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Why does the main method have to be put into a class? I understand the main ideas of OOP but I cannot get why the main program is defined within a class. Will such a class instantiated somewhere? I mean there is no code outside the class. What is a reason to define a class and never use objects of this class?

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up vote 18 down vote accepted

The VM has to start the application somewhere. As Java does not have a concept of “things outside of a class” the method that is called by the VM has to be in a class. And because it is static, no instance of that class is created.

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While it's true that java has no concept of methods outside of classes, it would be pretty easy to allow developers to skip all the broilerplate of actually writing out the class definition and simply let people write the main function directly, if they wanted too.

But back when people were developing java, people were more dogmatic about OO then they are now, and that probably played a big part. Think of it as an example of Opinionated software

It has one useful feature though, which that you can main functions to any class and launch them as programs. It's handy for testing specific features of those classes when you're working on them. If main() had to be in a separate file, and not part of a class, that would make things difficult. What if you want more then one main() function? What if you wanted to write functions to be called by main outside of the class? Would they go in a global namespace? Would multiple main() functions collide?

Not like those problems are impossible to solve, but other then a little extra typing, which can be especially annoying for newbies the current solution isn't too bad, especially since IDEs will generate the basic class structure when you create a new file.

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+1 for mentioning the possibility to have multiple main, which is handy sometimes – ewernli Jan 28 '10 at 15:25
What I like is that I can stick main methods into my classes and run them in Eclipse with the push of a button to test things, even though the app as a whole is built on the servlet framework. – Nate C-K Aug 30 '11 at 18:11

It does simplify the design of the virtual machine. Since virtual machine already knows how to run a static method of a class then it can treat the main method just as any other static method.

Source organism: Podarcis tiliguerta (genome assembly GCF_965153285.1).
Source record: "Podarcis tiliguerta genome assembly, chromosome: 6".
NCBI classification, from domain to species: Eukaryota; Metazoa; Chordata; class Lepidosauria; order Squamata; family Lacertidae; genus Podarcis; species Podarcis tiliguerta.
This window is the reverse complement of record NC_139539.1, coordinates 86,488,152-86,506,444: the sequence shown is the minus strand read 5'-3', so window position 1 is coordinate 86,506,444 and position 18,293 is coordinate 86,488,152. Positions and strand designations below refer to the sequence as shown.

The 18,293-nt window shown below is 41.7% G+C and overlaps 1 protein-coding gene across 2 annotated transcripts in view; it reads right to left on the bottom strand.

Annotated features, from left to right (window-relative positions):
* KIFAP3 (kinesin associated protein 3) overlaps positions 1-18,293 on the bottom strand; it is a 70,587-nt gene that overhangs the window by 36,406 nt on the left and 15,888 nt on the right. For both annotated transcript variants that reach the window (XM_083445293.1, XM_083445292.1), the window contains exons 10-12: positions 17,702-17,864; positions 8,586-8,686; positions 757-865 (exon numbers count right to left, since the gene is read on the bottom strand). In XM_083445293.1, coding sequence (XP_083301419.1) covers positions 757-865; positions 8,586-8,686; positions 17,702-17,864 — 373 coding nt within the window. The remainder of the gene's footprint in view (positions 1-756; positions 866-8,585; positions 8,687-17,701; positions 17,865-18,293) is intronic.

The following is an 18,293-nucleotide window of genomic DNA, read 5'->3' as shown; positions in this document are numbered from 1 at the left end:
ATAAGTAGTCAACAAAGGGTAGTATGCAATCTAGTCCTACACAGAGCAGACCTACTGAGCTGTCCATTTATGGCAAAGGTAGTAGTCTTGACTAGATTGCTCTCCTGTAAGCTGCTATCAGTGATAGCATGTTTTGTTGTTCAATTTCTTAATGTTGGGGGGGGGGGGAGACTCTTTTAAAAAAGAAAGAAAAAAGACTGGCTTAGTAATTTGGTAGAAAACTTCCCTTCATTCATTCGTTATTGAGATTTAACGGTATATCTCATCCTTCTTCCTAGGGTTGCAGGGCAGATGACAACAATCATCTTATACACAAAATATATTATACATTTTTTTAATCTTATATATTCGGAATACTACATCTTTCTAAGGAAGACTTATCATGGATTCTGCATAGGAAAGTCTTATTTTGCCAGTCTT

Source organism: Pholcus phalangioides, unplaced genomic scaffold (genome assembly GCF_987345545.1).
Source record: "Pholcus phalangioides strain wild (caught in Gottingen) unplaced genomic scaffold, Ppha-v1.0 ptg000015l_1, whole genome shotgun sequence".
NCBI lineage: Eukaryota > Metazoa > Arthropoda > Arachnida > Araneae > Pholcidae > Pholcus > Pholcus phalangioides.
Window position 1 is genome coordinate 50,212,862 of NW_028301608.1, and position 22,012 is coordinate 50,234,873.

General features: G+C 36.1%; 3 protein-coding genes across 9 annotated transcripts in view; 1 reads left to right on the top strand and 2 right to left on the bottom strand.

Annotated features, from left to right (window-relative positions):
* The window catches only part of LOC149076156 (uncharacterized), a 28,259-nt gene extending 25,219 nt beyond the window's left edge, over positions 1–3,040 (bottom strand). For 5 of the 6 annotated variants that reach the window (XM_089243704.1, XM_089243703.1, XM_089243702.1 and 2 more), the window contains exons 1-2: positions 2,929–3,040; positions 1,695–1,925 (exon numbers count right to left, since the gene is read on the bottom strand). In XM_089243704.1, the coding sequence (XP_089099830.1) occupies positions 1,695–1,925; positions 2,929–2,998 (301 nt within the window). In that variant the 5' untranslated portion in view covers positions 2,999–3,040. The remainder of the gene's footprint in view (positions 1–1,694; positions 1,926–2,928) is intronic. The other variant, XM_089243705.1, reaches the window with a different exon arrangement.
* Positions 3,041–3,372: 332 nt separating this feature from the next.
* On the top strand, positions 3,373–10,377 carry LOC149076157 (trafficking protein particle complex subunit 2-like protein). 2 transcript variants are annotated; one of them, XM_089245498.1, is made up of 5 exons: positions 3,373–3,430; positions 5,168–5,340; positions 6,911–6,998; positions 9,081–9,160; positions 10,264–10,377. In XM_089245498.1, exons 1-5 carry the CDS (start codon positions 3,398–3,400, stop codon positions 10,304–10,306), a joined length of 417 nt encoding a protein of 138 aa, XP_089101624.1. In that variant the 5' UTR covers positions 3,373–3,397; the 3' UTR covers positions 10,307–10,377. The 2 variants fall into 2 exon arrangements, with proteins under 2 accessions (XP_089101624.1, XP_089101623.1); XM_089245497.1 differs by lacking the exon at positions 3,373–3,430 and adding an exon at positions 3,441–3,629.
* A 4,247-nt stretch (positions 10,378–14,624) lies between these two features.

If you put the main method in any other construct other than a class then the VM has to be modified to know about another construct complicating things even more.

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When the Java language was designed, the notion that everything must be an object was a point of dogmatism. (though they left in a few primitive types). These days you could perhaps design a language that uses a closure -- even one outside any class -- instead.

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What @Bombe said. I would add that to OO purists, the fact that the entry class is not instantiated is a misstep. The reason is the static main prevents someone from writing a family of main classes that share the same main() method written using a template method pattern.

If Java had been written to instantiate the main class and invoke the main method, users would have enjoyed the benefits of inheritance and interfaces.

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Coincidentally, I saw this <>; right after posting my answer. This user would have benefited from non-static main method. – Dilum Ranatunga Jan 28 '10 at 15:17
It would be nice if Java required an app class extending Application with the arguments as a constructor, similar to how applets work. – Chris Dennett Apr 26 '10 at 15:52

The main reason is so that multiple classes can have a main method. So a codebase can have many "entry points" and one just uses the class to specify which one is called. Also, this is inline with the OO design where (almost) everything is an object.

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Can I have many entry points at the same time? For example I have the "main" class with the method called "main". What will happen if within this class I use another class which also has method called "main"? – Roman Jan 28 '10 at 15:07
Roman, maybe you are better off reading a basic OOP tutorial, you don’t seem to have the full grasp on it yet. :) – Bombe Jan 28 '10 at 15:43

Main in java is a static method, therefore the class it's in doesn't need to be instantiated into an object, the class simply needs to be loaded.

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That's simply how Java was designed: (almost) everything is an object, and code can only exist as part of a class.

Since the main() is static, it being called does not automatically lead to an instantiation of the class. However, it's perfectly possible (and quite common, at least in small Swing programs and Applets) to have the class that contains the main() be an otherwise normal class that is instantiated and used like any other class.

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As we know main is the entry point for the JVM to start. And in java there is nothing except classes and interfaces. So we have to have a main method in the class that too it should be a public class. and the main should always be public static, because it should be accessible for JVM to start and static because it starts without creating any objects

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